My 2 year old son is diving my husband crazy with the word 'no".... I need help with both

Rachel - posted on 02/04/2013 ( 10 moms have responded )

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My son Phoenix just turned two on Jan 16th, and I swear the terrible two's came in full force that day. I have been able to tame some behavior by keeping him busy during the day.I have been trying different things I have been reading from the message boards. I am having the most difficulty with his constant use of the word "no". What im looking for help with is how your husbands dealt with it, and how can I tell my husband how to handle the "no" without telling him he is parenting wrong? Hope that makes sense!

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Aisha - posted on 03/31/2013

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Let your husband figure it out on his own. Once he figures that his way is not effective he will change. You must also take into account that both of you are different in your parenting styles. Simply because you do not agree with what he is doing does not necessary mean he is "wrong". When it comes to the word no, you have to allow him to feel the effect of his actions. You are the parent and YOU control the situation. If he fusses, put him by himself until he calms down. I would tell my son,"You are not allowed to say no" in certain situations, and others he had a choice.

N - posted on 02/11/2013

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My son turned 3 in September and seems to flip from the sweet sounding "okay Mommy's" to a fit of the "No's" in a matter of minutes! The majority of the time there is really no rhyme or reason behind his change in moods either, other than being impatient or displeased with what the rest of us are doing. (He is pretty used to being the center of the universe). I completely understand where you are coming from when you refer to your husband using a different parenting style than you. My boyfriend is older than I am as well, and seems to have far less patience when it comes to whining or "talking back to Mommy" than I do. I tend to try and alleviate my son's poor attitude by calmly explaining to him that it hurts my feelings when he yells No at me, and that he isn't going to get what he wants by using his outside voice or by purposely being angry and mean. Sometimes this approach works and other times he has to take a break for 3 minutes to calm down, apologize, and choose different language in order to spend time with the rest of us. My boyfriend, on the other hand, who has been in my son's life on a daily basis for over two years now, feels that I am only coddling him by offering such a lengthy explanation and that my son would not act this way in the first place if Ipresented myself as more of an authority figure all the time. He does not punish my son because he feels it is not his place, but he also rarely has a reason to because my son typically only treats me poorly: not my boyfriend who we live with, his preschool teacher, his grandparents, or his father who sees him a few days a month. So I don't know, maybe he only behaves that way around me(the tantrum of no's) because he thinks he can get away with it. Either way, it has been getting better since I have been more consistent about what I am willing to ignore and what I am not.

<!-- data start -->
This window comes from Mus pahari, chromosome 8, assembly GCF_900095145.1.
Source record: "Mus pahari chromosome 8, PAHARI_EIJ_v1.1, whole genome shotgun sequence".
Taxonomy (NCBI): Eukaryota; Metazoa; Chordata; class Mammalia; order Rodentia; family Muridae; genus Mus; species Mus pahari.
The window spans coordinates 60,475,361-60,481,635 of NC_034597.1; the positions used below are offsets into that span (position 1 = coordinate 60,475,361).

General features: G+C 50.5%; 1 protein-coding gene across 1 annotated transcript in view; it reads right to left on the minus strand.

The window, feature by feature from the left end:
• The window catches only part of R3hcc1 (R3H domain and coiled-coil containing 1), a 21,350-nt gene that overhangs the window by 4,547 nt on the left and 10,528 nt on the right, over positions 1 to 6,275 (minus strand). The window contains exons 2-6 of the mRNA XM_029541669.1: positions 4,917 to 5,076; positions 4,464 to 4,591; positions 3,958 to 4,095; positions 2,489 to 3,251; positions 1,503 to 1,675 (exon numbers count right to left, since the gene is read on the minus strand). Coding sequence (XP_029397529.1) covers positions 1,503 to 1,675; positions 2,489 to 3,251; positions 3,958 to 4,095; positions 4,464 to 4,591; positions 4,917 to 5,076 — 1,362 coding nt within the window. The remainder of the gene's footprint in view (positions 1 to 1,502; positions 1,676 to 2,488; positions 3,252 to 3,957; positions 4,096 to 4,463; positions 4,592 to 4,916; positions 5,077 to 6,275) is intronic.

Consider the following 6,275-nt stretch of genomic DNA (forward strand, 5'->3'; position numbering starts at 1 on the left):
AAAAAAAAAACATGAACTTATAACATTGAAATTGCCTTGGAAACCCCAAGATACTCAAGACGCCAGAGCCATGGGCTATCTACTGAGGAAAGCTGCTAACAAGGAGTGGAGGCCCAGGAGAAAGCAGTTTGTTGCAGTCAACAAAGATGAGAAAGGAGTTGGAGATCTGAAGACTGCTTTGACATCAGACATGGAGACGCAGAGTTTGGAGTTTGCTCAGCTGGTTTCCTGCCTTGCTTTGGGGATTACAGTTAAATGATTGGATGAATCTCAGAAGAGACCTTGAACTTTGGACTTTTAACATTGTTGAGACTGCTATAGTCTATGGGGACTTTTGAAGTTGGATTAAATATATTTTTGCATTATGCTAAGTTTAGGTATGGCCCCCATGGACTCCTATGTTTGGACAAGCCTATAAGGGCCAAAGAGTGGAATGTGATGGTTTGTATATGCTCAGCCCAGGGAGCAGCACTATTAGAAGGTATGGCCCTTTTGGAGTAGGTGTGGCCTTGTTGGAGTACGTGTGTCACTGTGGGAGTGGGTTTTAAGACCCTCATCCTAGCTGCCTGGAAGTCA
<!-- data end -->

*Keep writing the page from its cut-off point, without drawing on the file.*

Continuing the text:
Good luck! Don't worry about your husband, if he's anything like mine, he has just gotten used to older children who know better than to push so hard back at their parents!

Gigi - posted on 02/08/2013

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It is very difficult to give you advice for how to deal with your husband when you don't actually say how he behaves.
I think that 2 parents should be able to tell each other if one of them thinks the other is not behaving correctly. In my opinion it does not boil down to "telling him how to be a parent", but to helping him be a better one. Nobody said your husband is a bad parent, but you yourself said you don't think he is dealing with this well. My advice was based on my impression that he reacts on your son just because your son tells him "no". Thats why I said he has to be patient and "get over it" (what I understood is your husband's problem with what he percieves as his son defiance) simply because your son's "no" is not a personall attack on your husband.
If you give us more details, maybe we can help more.

Rachel - posted on 02/06/2013

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Thank you for your message! I personally have bee doing this for a while with him, and its been working now he mostly says alright. I've also been keeping him busy with little things, like helping me with chores, he thinks its fun, i get it done and there's no extra mess. I have noticed this has cut down on the whining.
It just seems to me that my husband, who I probably should mention is a bit older than me, has a harder time with it. I don't want to seem like im telling him how to be a parent, or that he's not a good father, because he is. Any tips for that?